With winter upon us, this article looks specifically at hydration and fuelling with regard to indoor training. In principle, there should be very little difference between your nutritional strategy indoors compared to outdoors, however there are a couple of idiosyncrasies peculiar to indoor training which we will now discuss. Please make sure you read our Optimal Nutrition article from this series before you read this piece so you can fully make sense of the topic.
Shorter Session Length and Hydration: Your indoor training will generally tend to be shorter and of a higher intensity than your outdoor training and there’s nothing wrong with this – it’s really how it should be. Higher intensity training sessions are more effective if the muscles are warm and working at their preferred physiological operating temperature. In the cold winter months, not only is it often impractical to perform your high intensity training sessions outside, but it’s also sub-optimal. If the sessions are short, intense and performed in a warmer environment, perspiration rates are clearly going to be high, so consuming a liquid product whilst exercising that replaces these fluids as quickly and efficiently as possible makes sense.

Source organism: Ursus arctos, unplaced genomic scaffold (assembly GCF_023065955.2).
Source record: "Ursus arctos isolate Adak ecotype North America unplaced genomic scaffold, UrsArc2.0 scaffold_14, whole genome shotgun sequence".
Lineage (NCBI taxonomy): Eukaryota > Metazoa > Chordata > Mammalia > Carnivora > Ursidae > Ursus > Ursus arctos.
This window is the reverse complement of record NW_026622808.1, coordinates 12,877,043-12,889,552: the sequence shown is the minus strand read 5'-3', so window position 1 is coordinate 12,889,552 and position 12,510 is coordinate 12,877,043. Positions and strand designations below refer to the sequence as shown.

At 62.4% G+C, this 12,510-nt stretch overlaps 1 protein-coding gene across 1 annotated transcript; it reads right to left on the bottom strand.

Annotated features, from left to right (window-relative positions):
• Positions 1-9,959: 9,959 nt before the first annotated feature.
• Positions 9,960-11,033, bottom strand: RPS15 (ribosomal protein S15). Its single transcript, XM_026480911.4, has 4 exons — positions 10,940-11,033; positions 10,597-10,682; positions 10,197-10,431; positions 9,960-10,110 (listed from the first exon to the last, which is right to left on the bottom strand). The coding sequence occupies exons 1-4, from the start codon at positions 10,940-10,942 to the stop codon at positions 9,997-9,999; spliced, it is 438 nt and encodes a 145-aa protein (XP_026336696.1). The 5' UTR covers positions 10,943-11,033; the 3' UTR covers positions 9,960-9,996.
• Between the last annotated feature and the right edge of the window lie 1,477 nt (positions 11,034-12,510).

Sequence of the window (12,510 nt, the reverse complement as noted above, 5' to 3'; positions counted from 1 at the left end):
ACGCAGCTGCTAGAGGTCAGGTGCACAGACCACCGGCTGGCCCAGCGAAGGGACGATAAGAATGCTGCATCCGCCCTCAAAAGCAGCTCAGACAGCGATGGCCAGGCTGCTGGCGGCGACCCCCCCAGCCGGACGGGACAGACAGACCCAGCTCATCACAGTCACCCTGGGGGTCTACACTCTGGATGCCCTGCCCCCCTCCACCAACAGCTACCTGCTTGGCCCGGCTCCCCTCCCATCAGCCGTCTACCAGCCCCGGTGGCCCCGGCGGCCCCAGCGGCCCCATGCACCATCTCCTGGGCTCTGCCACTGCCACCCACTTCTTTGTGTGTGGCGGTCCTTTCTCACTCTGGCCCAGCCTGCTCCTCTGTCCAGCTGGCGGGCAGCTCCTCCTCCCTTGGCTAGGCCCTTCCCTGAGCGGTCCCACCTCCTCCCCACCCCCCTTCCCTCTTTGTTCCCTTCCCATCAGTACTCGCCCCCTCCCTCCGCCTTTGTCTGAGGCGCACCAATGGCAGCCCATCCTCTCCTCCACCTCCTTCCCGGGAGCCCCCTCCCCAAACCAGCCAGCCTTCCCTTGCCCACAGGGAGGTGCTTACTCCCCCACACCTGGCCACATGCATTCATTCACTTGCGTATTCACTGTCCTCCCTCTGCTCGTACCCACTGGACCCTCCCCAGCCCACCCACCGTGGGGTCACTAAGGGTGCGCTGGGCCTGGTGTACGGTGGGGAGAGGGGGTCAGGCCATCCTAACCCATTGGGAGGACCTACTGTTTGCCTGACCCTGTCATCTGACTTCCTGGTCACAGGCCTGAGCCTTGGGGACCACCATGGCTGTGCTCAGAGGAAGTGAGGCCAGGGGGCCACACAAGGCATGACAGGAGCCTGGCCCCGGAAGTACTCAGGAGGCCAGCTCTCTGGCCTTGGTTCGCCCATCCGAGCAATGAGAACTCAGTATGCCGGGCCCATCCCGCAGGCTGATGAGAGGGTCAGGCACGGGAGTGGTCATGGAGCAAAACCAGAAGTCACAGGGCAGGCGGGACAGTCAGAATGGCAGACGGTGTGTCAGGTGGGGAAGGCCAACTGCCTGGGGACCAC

The diagram above gives an indication of how human physical performance is affected by dehydration and it clearly addresses the benefits of keeping hydrated. Performance aside, also consider the impact poor hydration will have on the rest of your day – do you really want to be feeling sleepy and drinking continuously for hours after your training session simply because you didn’t stay on top of it during your workout? You’ll have heard it before, but we’ll say it again, prevention is always better than cure.